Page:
SING (Illumination/Universal) is nearing $250M in the US after a 33% dip to $13.8M/$18.5M, and in the US it’s moved ahead of Moana in the holiday cartoon race (despite the Disney film having a 1-month head start).  Overseas it’s at $164.3M after a $13.2M weekend in 61 markets that don’t yet include China, Japan, the UK, France or Russia.

ROGUE ONE (Lucasfilm/Disney) is now essentially playing worldwide, and it appears that its global total will be around $1.05B, split almost evenly between the US and overseas.  (It had a $13.8M/$17M weekend in the US, and a $21.9M weekend internationally.)  That will represent a 43% drop from The Force Awakens in the US, which is respectable for the franchise’s first spin-off, but it’s a 54% drop overseas, which is a very disappointing result despite the huge numbers, especially considering how much work Disney put in to carefully cast international performers and promote the film overseas.  As weird as it is to call a gross over $1B an “underperformance,” that’s the case here, and while 2017’s Chapter VIII will undoubtedly gross far more than Rogue One, the studio will need to push the Young Han Solo installment that follows.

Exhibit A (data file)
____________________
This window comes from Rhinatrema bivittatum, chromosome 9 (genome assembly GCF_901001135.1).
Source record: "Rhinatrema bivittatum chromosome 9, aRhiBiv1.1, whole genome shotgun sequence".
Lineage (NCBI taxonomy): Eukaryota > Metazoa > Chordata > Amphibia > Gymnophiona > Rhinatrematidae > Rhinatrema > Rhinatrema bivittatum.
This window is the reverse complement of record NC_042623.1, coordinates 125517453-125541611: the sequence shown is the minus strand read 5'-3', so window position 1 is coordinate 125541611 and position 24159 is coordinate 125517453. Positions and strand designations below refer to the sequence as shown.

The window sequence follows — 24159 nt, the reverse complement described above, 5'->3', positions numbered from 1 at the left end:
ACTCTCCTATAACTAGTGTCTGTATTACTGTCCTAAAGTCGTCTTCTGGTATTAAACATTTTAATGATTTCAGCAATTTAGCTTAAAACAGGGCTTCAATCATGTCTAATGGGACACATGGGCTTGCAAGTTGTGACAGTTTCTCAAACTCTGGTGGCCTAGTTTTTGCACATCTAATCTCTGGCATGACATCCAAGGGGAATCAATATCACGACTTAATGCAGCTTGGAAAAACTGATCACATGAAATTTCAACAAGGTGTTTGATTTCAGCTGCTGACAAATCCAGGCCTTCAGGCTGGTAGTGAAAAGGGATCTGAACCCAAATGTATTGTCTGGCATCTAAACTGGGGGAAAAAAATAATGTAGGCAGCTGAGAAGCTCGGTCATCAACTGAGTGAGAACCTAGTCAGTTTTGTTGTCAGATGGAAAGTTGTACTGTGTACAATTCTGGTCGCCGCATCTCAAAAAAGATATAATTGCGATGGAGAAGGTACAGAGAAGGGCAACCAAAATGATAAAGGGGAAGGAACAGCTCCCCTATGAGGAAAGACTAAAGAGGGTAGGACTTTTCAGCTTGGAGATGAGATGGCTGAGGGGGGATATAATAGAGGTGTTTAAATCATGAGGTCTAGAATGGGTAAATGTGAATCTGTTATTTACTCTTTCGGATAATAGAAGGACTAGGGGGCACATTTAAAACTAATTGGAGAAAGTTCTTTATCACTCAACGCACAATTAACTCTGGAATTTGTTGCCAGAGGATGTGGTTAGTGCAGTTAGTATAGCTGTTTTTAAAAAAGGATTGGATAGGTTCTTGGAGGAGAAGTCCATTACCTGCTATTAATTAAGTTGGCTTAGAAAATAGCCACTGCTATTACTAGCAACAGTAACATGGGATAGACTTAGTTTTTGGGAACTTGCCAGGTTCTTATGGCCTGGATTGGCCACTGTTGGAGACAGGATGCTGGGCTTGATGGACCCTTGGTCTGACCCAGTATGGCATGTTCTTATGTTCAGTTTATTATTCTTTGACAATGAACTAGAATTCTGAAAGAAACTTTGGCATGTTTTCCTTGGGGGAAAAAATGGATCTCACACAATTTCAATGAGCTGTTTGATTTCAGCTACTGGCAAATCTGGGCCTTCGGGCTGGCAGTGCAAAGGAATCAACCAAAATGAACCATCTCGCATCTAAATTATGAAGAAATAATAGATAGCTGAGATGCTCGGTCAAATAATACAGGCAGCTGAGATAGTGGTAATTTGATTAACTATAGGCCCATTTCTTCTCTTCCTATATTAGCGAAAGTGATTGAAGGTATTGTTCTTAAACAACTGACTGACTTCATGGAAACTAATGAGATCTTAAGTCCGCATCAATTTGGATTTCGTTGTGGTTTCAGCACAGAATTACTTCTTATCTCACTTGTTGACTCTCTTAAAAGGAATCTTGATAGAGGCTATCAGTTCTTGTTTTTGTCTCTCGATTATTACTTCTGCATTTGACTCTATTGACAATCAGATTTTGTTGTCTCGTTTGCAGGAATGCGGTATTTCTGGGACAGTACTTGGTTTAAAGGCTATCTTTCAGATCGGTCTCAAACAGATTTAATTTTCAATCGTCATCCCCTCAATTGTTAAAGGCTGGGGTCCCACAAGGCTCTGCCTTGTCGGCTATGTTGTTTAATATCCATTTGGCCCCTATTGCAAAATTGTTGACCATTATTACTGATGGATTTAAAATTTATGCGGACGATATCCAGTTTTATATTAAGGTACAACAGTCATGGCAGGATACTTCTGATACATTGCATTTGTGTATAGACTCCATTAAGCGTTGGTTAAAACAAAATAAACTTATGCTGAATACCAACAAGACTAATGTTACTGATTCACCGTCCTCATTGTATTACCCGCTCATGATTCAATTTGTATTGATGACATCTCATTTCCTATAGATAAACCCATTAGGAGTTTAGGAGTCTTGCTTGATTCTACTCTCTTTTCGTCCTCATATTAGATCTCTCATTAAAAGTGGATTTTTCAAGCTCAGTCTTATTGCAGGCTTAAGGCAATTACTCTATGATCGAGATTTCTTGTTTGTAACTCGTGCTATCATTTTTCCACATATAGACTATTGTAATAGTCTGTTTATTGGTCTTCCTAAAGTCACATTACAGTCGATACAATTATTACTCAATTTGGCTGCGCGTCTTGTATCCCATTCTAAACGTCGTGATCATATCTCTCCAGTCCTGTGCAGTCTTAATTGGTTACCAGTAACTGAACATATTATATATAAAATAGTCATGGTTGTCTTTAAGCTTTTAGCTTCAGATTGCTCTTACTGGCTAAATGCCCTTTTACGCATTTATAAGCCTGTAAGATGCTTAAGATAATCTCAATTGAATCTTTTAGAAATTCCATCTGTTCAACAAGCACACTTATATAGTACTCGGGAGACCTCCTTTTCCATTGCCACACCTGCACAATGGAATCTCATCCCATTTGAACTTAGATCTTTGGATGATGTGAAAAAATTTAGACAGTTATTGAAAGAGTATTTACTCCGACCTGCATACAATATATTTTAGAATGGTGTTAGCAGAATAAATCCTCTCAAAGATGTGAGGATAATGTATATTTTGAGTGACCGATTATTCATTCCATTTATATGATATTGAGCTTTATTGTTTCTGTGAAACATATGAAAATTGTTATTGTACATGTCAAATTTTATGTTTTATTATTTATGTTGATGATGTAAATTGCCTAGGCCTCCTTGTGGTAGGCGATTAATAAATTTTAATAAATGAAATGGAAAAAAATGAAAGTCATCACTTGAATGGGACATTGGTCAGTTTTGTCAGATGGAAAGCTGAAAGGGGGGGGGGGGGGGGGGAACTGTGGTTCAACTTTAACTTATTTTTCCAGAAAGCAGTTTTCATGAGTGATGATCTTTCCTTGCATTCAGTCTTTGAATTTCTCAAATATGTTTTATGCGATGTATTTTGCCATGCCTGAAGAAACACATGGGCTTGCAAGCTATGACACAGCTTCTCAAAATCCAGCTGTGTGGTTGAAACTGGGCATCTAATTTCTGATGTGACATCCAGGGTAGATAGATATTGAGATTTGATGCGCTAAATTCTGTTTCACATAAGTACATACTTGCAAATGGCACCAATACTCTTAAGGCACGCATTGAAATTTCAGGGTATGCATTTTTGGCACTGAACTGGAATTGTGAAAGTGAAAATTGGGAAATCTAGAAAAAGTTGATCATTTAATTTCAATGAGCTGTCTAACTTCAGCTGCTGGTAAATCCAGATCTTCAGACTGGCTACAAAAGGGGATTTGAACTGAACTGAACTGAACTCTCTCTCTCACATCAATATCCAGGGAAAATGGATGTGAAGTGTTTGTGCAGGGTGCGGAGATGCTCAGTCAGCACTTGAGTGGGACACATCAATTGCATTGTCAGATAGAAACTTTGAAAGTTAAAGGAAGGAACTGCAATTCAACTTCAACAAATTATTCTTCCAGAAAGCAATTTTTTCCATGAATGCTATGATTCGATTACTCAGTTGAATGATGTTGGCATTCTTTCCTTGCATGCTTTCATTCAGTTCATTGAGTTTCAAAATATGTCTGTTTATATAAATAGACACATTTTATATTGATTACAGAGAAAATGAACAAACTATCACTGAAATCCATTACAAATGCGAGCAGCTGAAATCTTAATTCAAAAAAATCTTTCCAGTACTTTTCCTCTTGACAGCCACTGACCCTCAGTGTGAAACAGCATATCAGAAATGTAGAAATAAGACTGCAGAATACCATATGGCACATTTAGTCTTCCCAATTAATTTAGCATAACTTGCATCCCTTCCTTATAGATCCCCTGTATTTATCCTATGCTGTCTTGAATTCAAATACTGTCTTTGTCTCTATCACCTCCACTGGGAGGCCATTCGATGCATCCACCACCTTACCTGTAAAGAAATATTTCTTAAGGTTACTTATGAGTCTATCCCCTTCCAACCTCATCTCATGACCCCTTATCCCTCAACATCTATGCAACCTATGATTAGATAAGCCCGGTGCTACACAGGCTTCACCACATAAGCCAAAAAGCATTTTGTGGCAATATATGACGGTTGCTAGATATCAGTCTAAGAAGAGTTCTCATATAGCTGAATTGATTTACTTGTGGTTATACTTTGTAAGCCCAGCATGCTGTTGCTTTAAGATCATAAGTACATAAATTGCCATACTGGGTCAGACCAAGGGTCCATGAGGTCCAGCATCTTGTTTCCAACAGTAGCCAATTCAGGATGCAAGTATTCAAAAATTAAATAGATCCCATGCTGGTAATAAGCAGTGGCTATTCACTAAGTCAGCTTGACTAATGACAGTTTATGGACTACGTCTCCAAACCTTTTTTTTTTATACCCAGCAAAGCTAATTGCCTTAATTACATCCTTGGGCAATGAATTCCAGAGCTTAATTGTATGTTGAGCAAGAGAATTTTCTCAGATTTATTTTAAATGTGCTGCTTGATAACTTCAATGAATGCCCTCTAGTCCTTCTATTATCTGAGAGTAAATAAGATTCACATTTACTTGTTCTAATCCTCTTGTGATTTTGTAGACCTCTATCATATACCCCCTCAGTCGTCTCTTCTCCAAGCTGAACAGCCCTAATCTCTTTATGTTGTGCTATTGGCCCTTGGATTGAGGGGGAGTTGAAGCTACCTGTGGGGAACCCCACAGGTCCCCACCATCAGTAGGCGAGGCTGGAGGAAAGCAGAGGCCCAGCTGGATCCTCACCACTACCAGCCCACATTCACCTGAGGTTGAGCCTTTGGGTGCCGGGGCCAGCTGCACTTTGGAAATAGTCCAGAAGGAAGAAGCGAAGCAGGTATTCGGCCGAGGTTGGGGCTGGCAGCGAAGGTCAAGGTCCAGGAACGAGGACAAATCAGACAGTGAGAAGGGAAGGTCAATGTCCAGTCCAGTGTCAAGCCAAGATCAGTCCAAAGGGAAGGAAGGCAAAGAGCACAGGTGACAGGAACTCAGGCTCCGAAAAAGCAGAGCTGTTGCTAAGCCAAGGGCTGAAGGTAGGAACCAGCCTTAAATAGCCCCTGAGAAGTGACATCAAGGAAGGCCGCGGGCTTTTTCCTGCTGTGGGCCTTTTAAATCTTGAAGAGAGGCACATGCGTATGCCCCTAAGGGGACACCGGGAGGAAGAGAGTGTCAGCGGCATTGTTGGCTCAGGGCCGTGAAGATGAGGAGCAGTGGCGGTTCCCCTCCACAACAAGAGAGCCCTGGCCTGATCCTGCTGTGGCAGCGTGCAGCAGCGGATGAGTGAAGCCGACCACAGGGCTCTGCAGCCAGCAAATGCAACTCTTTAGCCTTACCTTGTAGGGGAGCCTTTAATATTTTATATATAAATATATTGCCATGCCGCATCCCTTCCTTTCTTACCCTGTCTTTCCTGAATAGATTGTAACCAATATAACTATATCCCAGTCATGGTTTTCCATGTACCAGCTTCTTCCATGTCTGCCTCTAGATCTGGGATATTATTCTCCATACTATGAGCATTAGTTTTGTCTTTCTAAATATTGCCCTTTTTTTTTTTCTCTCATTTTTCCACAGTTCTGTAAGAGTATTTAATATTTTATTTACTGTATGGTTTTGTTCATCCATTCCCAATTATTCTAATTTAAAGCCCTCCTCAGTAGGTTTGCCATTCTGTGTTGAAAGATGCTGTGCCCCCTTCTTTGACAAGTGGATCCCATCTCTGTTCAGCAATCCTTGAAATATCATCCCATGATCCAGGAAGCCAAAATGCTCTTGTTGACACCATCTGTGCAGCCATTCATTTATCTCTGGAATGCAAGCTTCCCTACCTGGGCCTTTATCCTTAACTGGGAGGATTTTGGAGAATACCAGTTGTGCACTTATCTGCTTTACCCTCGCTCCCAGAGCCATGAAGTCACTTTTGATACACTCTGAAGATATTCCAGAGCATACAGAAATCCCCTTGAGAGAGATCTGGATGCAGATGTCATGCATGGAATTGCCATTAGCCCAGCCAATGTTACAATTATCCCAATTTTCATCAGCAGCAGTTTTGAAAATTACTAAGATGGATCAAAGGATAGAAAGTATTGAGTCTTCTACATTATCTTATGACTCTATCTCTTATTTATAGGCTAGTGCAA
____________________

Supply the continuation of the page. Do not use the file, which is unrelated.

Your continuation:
PASSENGERS (Village Roadshow/Columbia/Sony) seems like it’s going to ride international success to a moderate profit.  While its US total is still struggling toward $100M after a $5.6M/$7M weekend, overseas it’s at $147.1M after a $32.5M weekend that was dominated by $17.5M from its opening in China (with Japan still to come).

The news was less good for ASSASSIN’S CREED (Regency/20th), which probably won’t hit $60M in the US (it had a $1.5M/$2M weekend), and is at $132.4M overseas after a $23.1M weekend in 71 markets (not including Japan).  Breakeven is still possible, but it will be a stretch.